Second Amendment Foundation
Nov 8, 2012
Less than 24 hours after winning re-election, President Barack Obama’s administration joined with China, France, Germany and the United Kingdom, and more than 150 other governments, in supporting renewed debate on the proposed United Nations Arms Trade Treaty, confirming the worst fears of the American gun rights community.
The vote came at the U.N. General Assembly’s meeting of the First Committee on Disarmament at the world organization’s headquarters in New York City.
“It’s obvious that our warnings over the past several months have been true,” said Alan Gottlieb, founder and executive vice president of the Second Amendment Foundation. “The election was called about 11 p.m. Tuesday and by 11 a.m. this morning, we got word that the United States was supporting this resolution. We have to be more vigilant in our efforts to stop this proposed treaty.”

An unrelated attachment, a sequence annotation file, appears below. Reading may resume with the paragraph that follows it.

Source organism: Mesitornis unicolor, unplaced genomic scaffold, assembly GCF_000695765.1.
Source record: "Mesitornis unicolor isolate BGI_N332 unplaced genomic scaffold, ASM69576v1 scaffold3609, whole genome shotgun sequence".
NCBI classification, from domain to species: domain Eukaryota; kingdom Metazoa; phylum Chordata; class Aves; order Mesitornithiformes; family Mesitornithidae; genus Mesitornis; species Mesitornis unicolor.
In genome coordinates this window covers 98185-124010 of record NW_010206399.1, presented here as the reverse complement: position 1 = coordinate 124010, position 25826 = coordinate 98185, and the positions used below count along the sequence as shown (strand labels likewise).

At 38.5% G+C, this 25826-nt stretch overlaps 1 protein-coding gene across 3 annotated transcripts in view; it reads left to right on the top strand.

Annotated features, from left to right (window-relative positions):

SAF Operations Director Julianne Versnel, who has been back and forth to the United Nations over this proposal, said the fight is not finished. The measure will be considered for finalization in March 2013.
“We will continue to monitor this issue and oppose any effort to enforce a global gun control measure,” she stated.
Amnesty International issued a statement Wednesday lauding passage of the resolution, saying the treaty will protect human rights.
“The right of self-defense is a human right,” Gottlieb countered, “and in this country, the Second Amendment protects that right.
“Just days ago as he campaigned for re-election,” he concluded, “Barack Obama told his supporters that voting is the ‘best revenge.’ I guess now we know what he was talking about. The revenge he seeks is against American gun owners and their Second Amendment rights.”
The Second Amendment Foundation (www.saf.org) is the nation’s oldest and largest tax-exempt education, research, publishing and legal action group focusing on the Constitutional right and heritage to privately own and possess firearms. Founded in 1974, The Foundation has grown to more than 650,000 members and supporters and conducts many programs designed to better inform the public about the consequences of gun control.